What is a rebate, or rabbet, plane?
What it's used for
The rebate plane (also known as the rabbet plane) is a hand plane designed for cutting rebates in wood.
As with most hand planes, there are metal and wooden versions.
What is a rebate
A rebate is like a step cut into the wood.
The inside back edges of wardrobes are often rebated so that the back can be fitted neatly into place.
What is a rebate joint
A rebate joint is rather like a butt joint, in which the flat surfaces of two pieces of wood are fastened together, often with glue, but it is made stronger because of the rebate.
Iron goes full width of sole
One thing that distinguishes the rebate plane and its derivatives, such as shoulder and bullnose planes, is that the iron goes the full width of the sole to enable planing downwards, straight and quite deeply, into the wood without the sides of the plane preventing progress.
With standard bench planes, scrub planes and block planes, the few millimetres of sole between the mouth and the sides of the plane would prevent the cutting edge from going any deeper than the amount by which it projects from the mouth when attempting to cut a rebate.
Depth stop and guide rail
Metal rebate planes commonly have a depth stop and a guide rail, or fence, which allow the depth and width of the rebate to be set very precisely.
The depth stop prevents the plane cutting any deeper when the cutting edge of the iron reaches the desired depth of the rebate.
The guide rail slides along the straight edge of the workpiece, keeping the plane on the correct path to cut the rebate to exactly the right width.
Rebate planes without guide rails
Planes that don't have a guide or fence can be guided initially by a piece of straight wood clamped to the top of the workpiece.
As planing progresses, the rebate in effect becomes its own guide.
Two positions for the iron
Some rebate planes – known as "duplex" planes – have two positions for bedding the iron – one for normal use and another close to the toe, or front end, for planing to the end of a stopped rebate.
This is known as the "bullnose" position – see
What is a stopped rebate?
A stopped rebate does not go the full width or length of the wood it is cut into - it stops short of one edge. When viewed from the front of a piece of furniture, the stopped joint is invisible.
Rebate planes are often commonly equipped with a spur, also known as a "nicker", which is designed to score the wood as the rebate is cut, giving a cleaner corner.
This is particularly valuable when working across the grain of the wood, when the action of the iron's cutting edge alone might tear the wood as cutting starts.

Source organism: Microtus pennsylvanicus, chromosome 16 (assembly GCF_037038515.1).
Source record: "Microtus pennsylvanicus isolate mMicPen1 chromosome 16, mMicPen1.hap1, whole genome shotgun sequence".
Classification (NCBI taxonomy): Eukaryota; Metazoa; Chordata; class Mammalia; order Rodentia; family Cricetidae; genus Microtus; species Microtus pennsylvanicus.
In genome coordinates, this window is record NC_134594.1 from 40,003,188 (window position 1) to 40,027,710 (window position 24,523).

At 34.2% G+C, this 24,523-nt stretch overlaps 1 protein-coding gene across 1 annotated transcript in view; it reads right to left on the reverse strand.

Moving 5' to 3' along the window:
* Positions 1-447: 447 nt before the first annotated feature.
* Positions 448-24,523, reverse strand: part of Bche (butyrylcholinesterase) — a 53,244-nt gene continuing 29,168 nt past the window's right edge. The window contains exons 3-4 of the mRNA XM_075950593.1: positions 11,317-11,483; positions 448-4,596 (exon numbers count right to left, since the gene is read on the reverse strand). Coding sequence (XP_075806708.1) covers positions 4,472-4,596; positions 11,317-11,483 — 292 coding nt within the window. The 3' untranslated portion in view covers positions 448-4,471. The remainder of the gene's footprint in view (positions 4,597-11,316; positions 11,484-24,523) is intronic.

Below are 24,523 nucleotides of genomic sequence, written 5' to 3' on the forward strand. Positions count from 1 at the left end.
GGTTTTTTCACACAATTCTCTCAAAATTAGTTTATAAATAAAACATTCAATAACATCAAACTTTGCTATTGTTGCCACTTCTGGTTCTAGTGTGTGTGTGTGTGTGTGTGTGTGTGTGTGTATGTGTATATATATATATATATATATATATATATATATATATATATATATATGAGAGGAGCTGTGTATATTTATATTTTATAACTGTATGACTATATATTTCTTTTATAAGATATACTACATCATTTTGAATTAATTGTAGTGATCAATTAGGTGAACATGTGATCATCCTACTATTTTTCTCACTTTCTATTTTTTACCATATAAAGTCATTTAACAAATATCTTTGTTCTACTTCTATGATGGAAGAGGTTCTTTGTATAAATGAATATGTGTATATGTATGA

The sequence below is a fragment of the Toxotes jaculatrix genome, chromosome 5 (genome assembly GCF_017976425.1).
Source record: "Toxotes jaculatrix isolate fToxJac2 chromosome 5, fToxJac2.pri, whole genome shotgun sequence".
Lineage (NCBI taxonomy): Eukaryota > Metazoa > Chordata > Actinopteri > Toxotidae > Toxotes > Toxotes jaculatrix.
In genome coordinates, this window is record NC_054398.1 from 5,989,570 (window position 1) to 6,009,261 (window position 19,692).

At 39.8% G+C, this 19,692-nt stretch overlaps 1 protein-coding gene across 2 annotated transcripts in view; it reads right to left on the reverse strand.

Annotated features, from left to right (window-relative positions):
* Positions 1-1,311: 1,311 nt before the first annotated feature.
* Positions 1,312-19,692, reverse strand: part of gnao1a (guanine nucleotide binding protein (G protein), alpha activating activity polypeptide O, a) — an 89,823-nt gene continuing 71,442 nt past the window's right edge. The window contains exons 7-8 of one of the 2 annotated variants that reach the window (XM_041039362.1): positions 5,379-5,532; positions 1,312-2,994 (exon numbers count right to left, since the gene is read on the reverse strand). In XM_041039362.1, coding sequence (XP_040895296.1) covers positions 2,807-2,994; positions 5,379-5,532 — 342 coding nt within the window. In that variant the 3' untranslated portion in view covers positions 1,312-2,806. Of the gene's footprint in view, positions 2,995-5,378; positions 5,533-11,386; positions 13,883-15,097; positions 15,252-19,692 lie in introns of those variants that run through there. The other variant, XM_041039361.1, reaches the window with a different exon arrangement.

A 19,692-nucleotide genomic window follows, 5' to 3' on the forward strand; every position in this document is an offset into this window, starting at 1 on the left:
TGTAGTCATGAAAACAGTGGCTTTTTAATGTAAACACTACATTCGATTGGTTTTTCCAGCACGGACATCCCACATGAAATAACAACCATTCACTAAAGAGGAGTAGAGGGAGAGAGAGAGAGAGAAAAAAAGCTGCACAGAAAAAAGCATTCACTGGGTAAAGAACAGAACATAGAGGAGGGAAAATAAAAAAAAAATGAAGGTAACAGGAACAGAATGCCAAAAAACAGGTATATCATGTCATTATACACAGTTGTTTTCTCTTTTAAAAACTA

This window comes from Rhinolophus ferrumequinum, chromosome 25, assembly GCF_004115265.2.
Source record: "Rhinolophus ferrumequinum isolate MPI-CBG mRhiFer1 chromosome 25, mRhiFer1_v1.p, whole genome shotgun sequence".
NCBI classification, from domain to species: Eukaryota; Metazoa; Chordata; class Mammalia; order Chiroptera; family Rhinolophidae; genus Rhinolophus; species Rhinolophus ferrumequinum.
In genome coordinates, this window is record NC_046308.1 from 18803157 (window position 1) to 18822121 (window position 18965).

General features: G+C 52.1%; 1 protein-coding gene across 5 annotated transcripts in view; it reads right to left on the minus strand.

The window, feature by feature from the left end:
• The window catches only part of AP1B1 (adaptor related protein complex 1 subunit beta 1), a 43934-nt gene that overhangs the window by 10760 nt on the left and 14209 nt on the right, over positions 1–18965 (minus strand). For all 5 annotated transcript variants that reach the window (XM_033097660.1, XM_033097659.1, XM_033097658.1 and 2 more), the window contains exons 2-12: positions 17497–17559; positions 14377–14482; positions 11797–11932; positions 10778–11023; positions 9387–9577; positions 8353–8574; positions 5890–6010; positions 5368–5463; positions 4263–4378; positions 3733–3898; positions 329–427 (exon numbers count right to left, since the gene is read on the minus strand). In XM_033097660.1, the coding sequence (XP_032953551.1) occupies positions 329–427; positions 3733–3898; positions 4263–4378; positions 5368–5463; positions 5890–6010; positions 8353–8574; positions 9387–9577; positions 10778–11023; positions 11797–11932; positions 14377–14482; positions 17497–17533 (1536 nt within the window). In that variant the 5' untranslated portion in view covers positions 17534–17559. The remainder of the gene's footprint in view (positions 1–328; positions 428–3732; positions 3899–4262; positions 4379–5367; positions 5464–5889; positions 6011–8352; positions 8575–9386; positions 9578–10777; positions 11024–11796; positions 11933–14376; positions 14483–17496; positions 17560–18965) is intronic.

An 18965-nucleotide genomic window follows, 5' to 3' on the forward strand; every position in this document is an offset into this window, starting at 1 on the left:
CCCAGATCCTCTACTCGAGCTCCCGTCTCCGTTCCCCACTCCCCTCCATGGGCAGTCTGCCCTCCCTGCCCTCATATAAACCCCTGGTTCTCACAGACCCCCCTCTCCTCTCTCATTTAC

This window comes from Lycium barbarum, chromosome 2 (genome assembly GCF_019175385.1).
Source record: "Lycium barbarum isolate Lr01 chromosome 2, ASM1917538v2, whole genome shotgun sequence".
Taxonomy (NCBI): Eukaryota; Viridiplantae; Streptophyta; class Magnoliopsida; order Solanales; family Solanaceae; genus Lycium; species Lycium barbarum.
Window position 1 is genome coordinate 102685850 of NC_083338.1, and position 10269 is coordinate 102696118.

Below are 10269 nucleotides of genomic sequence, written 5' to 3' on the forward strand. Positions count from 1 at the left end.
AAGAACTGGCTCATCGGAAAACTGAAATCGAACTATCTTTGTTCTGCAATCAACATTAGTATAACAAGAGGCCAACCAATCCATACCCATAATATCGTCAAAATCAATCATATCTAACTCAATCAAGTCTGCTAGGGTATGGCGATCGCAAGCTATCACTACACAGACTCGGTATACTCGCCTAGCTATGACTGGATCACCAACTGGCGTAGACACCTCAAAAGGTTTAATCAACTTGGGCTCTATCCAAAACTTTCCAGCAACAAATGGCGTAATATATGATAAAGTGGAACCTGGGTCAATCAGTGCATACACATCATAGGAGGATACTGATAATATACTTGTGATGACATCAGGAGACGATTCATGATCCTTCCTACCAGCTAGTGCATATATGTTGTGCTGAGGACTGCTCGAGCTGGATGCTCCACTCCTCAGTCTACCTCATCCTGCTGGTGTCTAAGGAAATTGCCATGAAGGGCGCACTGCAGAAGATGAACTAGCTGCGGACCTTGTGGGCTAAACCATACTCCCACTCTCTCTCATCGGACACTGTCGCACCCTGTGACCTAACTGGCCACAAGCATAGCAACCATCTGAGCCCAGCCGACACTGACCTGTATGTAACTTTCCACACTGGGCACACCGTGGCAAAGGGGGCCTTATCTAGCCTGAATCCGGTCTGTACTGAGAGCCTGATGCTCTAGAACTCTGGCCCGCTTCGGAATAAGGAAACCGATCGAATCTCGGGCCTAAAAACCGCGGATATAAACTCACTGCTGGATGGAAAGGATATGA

Skewed irons for easier cutting
Some rebate planes have skewed cutting edges on their irons, which can be a great help when cutting end grain.
The skew gives the cutting edge a better "slicing" action, so the wood offers less resistance.
The side rebate plane
A variation on the rebate plane is the side rebate plane.
It's used for increasing the size of rebates and grooves. For instance, if a groove to hold a shelf has been cut, and it proves to be slightly too narrow, no ordinary form of rebate plane could be used to enlarge the groove - you have to use a side rebate plane, which cuts the inside edges rather than the bottom of the rebate.
Rebating picture and window frames
One of the applications for rebate planes is picture framing, when a rebate is cut in the back of each side to accommodate the glass and, if fitted, the mount.
However, most framers these days use ready-made moulding (the profiled strips of wood that are mitre-cut to make the frame), and those who make frames from scratch often use – you've guessed it! – the ubiquitous electrically-powered router.
Another application used to be the cutting of rebates for the glass and putty in sash windows – the type that have one or two frames, or "sashes", that can be slid up and down for opening.
These rebates are known as fillisters, which is why rebate planes based on the type used for this purpose are often referred to as fillister planes.
Rebate planes based on bench and block planes
Large rebates can be made with a bench rebate plane. This is a specialised version of the standard jack plane (see) The difference is that the bench rebate plane's iron, or blade, extends across the full width of the sole.
There are also block rebate planes, based on the normal block plane, but again with an iron that goes the full width of the sole.
Because of the low angle at which its iron is bedded, the block rebate plane is useful for cutting rebates across the grain.
Metal versions of the rebate plane made by Stanley were allocated Stanley model numbers, some of which are still used today when cataloguing, advertising and ordering planes.
For instance, a carriage maker's rebate plane, based on a jack plane, is listed as No. 10. Stanley's No. 78 metal duplex rebate plane with guide rail proved so popular that it's still made today, by Stanley and a number of other manufacturers.